U.K. Expels 23 Russian Diplomats Over Use Of Military-Grade Nerve Agent

The U.K. is expelling 23 Russian diplomats as punishment for a chemical weapons attack that took place in England. Prime Minister Theresa May has said Russia was likely behind the poisoning of a former Russian spy who, along with his daughter, was exposed to a lethal nerve agent that was developed in Russia.

May called the attack a "barbaric act" as she announced the punishment on Russia on Wednesday. She said the U.K. has revoked an invitation to Russian Foreign Minister Sergey Lavrov to visit Britain, citing Russia's "affront" to international standards and laws.

Both Sergei Skripal, who worked for Britain while serving in Russia's intelligence service, and his daughter, Yulia, remain hospitalized after being found slumped over on a bench in Salisbury, England, on March 4. A police officer is also receiving treatment after responding to the scene. An investigation found they were exposed to a lethal Novichok nerve agent — a material that is viewed as the exclusive property of Russia.

Russia, the prime minister said, is "culpable for the attempted murder" of Skripal and his daughter.

Russia has denied involvement, with officials saying the country is the victim of "unfounded accusations."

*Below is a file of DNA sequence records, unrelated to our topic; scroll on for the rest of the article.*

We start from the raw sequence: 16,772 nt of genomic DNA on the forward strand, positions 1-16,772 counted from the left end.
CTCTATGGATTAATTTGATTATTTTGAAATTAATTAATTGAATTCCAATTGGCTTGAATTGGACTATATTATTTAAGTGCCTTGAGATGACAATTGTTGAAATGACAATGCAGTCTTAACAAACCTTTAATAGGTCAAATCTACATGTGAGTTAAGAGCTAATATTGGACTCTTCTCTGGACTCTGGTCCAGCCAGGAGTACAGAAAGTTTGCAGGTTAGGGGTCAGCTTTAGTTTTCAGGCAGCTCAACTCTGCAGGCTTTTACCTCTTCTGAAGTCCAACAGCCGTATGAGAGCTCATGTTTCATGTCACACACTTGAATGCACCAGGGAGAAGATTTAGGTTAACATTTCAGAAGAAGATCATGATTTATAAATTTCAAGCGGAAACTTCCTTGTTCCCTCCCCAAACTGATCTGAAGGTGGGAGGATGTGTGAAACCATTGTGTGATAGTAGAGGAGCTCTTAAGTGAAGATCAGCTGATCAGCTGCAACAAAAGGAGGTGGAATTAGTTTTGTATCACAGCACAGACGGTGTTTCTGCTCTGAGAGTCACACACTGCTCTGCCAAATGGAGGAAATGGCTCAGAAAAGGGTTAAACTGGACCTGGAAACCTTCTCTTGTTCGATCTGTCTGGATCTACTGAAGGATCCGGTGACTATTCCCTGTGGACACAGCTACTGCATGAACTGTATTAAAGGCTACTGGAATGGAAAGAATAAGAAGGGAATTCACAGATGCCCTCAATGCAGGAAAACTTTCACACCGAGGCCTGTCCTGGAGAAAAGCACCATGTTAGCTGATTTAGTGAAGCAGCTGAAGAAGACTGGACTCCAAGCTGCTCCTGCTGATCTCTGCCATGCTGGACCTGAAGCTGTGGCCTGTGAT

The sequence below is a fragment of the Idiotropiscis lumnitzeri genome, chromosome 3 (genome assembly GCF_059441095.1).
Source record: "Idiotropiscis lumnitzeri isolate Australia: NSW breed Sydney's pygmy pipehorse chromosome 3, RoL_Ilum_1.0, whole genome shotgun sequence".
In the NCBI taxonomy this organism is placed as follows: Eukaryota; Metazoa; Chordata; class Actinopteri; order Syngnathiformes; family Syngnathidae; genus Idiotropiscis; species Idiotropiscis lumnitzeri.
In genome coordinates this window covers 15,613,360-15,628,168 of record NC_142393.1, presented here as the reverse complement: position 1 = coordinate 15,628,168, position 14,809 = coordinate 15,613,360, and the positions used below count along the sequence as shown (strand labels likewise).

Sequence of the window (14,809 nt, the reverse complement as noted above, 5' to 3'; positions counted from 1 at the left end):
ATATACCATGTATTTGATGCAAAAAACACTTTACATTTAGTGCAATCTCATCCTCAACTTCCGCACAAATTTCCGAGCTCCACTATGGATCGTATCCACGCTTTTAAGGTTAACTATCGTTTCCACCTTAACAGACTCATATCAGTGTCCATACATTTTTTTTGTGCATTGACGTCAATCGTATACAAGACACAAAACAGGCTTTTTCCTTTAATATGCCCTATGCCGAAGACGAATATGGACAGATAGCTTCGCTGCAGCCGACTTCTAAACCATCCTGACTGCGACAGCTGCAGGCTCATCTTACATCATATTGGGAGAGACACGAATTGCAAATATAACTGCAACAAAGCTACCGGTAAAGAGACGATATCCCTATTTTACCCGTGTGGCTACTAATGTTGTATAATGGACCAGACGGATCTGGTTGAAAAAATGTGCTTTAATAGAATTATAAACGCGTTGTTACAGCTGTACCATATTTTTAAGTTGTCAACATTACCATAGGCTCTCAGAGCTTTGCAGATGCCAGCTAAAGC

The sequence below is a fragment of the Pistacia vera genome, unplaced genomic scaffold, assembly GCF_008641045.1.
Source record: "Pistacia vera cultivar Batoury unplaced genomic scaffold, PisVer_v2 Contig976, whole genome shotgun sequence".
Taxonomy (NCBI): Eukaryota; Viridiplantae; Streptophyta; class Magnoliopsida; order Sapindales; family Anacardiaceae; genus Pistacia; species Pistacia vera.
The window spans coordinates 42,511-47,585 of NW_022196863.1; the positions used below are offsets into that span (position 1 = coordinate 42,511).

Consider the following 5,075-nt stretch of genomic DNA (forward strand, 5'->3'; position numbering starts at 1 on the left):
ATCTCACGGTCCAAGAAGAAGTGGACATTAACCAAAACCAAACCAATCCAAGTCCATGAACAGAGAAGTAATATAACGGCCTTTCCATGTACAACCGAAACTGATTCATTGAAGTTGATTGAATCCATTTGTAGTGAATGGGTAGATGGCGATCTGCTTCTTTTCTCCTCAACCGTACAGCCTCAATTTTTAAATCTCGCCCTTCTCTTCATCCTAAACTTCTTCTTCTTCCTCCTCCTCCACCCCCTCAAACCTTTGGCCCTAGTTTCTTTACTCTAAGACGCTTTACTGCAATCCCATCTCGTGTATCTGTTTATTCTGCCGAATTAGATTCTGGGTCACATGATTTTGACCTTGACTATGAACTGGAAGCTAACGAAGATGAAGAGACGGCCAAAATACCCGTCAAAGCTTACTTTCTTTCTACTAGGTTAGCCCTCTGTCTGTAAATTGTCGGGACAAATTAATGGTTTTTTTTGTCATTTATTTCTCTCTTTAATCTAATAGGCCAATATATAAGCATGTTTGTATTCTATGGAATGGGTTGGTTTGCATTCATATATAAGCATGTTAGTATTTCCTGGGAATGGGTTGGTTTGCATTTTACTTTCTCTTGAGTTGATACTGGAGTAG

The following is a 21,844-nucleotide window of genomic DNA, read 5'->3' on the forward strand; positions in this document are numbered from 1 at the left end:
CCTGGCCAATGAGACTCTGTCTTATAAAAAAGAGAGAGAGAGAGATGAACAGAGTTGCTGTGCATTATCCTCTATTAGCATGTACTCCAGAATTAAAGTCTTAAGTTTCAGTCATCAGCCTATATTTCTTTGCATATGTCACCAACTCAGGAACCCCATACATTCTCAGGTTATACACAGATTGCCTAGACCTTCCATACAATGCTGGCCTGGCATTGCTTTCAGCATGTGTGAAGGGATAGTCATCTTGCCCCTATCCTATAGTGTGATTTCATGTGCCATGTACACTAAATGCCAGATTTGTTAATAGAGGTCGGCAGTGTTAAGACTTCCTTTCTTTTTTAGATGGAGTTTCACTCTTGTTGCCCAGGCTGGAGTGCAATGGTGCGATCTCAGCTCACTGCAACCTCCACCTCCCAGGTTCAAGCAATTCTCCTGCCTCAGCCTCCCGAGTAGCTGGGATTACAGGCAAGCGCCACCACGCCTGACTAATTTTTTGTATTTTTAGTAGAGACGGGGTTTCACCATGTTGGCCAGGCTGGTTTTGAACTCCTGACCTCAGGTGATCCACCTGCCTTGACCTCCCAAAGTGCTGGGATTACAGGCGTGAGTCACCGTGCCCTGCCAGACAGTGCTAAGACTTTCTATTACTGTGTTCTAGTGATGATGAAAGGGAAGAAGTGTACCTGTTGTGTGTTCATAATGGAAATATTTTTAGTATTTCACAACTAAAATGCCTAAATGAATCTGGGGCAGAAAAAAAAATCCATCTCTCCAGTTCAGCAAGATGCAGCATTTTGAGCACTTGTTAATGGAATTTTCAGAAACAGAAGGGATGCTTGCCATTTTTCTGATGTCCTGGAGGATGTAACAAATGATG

May said Russia's "response has demonstrated complete disdain for the gravity of these events. They have provided no credible explanation. ... Instead, they have treated the use of a military-grade nerve agent in Europe with sarcasm, contempt and defiance."

May said the U.K. government is freezing Russian state assets in her country and canceling plans for high-level bilateral meetings with Russia. While acknowledging that a British-Russian relationship is important, she said that in the wake of the attack, "this relationship cannot be the same."

In addition to those moves, May said that at this summer's World Cup hosted by Russia, there will be no high-level delegation of visitors from Britain, including members of the royal family.

British officials had given Russia until midnight Tuesday to respond to its findings that the country was behind the use of the lethal nerve agent on U.K. soil. British Foreign Secretary Boris Johnson promised Britain would take "commensurate but robust" action.

But on Tuesday, the U.K.'s ambassador to Russia, Laurence Bristow, was summoned to the Russian Foreign Ministry, where the government said it would not respond to the British ultimatum.

In that meeting, First Deputy Foreign Minister Vladimir Titov said it was "a clear provocation" for Britain to threaten sanctions, according to the ministry.

"Any threat to take 'punitive' measures against Russia will meet with a response," the ministry said. "The British side should be aware of that."

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